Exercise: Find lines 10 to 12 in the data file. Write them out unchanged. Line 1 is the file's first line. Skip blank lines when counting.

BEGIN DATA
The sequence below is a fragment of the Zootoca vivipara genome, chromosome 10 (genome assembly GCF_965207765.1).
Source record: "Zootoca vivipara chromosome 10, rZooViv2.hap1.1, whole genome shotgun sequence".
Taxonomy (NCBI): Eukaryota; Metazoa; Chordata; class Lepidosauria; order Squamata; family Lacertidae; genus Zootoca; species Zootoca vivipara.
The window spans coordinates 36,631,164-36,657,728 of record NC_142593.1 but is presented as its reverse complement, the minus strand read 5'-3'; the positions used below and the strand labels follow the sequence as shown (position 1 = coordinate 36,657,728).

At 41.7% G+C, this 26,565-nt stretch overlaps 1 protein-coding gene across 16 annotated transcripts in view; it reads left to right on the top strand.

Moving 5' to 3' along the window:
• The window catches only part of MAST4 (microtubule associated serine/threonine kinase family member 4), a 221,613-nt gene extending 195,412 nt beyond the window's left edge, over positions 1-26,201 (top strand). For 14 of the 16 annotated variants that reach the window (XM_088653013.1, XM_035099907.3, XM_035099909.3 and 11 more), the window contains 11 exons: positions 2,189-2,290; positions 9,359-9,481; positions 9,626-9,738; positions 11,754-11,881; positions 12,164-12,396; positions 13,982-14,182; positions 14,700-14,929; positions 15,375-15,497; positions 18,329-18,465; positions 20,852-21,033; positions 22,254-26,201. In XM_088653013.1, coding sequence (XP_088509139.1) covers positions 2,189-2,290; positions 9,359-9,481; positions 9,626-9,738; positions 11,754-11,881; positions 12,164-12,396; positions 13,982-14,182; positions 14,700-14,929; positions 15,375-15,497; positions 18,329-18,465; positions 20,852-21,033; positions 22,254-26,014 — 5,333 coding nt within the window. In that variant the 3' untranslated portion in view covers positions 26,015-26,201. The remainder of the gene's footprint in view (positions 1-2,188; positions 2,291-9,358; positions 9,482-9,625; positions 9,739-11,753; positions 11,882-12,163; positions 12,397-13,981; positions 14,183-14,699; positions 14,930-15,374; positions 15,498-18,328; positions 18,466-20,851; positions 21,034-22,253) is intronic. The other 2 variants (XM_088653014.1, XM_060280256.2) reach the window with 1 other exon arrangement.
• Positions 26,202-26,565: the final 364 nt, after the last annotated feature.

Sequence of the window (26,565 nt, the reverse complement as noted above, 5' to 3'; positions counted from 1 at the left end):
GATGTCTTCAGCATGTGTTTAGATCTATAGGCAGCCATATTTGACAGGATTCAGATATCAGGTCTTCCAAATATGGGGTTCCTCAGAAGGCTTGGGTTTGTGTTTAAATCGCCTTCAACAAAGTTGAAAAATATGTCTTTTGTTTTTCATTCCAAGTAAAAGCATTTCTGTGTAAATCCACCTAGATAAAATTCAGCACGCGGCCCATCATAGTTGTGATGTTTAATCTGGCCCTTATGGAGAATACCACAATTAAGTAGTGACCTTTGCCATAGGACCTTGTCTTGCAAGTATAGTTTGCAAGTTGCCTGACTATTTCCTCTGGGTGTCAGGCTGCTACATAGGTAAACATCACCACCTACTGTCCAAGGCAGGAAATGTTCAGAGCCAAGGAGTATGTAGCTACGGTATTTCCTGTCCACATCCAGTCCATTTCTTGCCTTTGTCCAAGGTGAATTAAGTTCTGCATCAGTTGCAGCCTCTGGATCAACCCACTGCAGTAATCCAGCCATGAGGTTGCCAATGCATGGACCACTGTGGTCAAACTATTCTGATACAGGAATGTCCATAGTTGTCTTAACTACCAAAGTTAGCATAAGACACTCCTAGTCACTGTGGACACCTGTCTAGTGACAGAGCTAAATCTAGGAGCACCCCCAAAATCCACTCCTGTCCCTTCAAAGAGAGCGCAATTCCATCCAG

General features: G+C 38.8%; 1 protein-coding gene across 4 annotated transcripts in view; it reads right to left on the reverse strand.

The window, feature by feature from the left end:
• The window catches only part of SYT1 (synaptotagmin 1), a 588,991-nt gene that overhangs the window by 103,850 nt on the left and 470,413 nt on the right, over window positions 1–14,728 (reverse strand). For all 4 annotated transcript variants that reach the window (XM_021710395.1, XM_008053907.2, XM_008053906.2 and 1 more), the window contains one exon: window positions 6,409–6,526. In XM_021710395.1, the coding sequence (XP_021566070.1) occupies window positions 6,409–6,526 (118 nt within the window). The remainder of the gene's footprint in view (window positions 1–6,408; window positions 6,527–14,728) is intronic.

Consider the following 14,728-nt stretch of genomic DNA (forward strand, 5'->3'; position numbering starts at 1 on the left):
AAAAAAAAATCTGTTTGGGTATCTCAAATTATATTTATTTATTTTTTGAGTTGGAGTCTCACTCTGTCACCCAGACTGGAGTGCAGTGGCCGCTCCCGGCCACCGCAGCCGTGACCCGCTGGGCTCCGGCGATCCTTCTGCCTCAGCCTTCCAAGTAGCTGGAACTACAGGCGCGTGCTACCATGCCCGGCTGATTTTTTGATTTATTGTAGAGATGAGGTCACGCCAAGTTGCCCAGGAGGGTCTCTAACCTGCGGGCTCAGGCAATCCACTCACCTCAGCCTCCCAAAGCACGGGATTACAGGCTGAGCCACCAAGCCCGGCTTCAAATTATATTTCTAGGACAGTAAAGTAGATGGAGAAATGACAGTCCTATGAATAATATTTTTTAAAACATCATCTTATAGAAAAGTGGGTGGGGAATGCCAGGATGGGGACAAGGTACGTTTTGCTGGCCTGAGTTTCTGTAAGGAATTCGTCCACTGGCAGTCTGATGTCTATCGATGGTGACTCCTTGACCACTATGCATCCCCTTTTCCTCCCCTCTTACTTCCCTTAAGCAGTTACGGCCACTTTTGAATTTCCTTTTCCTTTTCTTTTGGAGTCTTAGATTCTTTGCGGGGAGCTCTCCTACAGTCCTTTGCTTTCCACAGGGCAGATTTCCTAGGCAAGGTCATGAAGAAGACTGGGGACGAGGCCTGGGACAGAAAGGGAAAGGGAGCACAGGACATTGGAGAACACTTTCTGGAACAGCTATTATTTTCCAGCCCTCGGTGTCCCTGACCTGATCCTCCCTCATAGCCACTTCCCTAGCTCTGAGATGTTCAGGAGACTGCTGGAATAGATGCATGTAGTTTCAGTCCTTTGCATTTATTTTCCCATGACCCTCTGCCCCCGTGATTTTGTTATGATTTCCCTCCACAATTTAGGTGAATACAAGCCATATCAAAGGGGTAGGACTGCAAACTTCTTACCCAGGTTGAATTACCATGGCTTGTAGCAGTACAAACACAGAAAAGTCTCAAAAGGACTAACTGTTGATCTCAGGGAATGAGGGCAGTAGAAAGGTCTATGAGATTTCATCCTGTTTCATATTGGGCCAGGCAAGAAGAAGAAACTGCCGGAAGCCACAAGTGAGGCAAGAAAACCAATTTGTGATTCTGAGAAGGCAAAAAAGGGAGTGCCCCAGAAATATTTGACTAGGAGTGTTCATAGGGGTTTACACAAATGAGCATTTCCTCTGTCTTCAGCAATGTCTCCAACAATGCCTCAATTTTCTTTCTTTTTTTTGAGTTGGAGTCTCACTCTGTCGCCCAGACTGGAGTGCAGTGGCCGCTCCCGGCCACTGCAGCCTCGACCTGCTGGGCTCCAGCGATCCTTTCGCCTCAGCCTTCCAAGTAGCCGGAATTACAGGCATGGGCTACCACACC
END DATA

GATGTCTTCAGCATGTGTTTAGATCTATAGGCAGCCATATTTGACAGGATTCAGATATCAGGTCTTCCAAATATGGGGTTCCTCAGAAGGCTTGGGTTTGTGTTTAAATCGCCTTCAACAAAGTTGAAAAATATGTCTTTTGTTTTTCATTCCAAGTAAAAGCATTTCTGTGTAAATCCACCTAGATAAAATTCAGCACGCGGCCCATCATAGTTGTGATGTTTAATCTGGCCCTTATGGAGAATACCACAATTAAGTAGTGACCTTTGCCATAGGACCTTGTCTTGCAAGTATAGTTTGCAAGTTGCCTGACTATTTCCTCTGGGTGTCAGGCTGCTACATAGGTAAACATCACCACCTACTGTCCAAGGCAGGAAATGTTCAGAGCCAAGGAGTATGTAGCTACGGTATTTCCTGTCCACATCCAGTCCATTTCTTGCCTTTGTCCAAGGTGAATTAAGTTCTGCATCAGTTGCAGCCTCTGGATCAACCCACTGCAGTAATCCAGCCATGAGGTTGCCAATGCATGGACCACTGTGGTCAAACTATTCTGATACAGGAATGTCCATAGTTGTCTTAACTACCAAAGTTAGCATAAGACACTCCTAGTCACTGTGGACACCTGTCTAGTGACAGAGCTAAATCTAGGAGCACCCCCAAAATCCACTCCTGTCCCTTCAAAGAGAGCGCAATTCCATCCAG

General features: G+C 38.8%; 1 protein-coding gene across 4 annotated transcripts in view; it reads right to left on the reverse strand.

The window, feature by feature from the left end: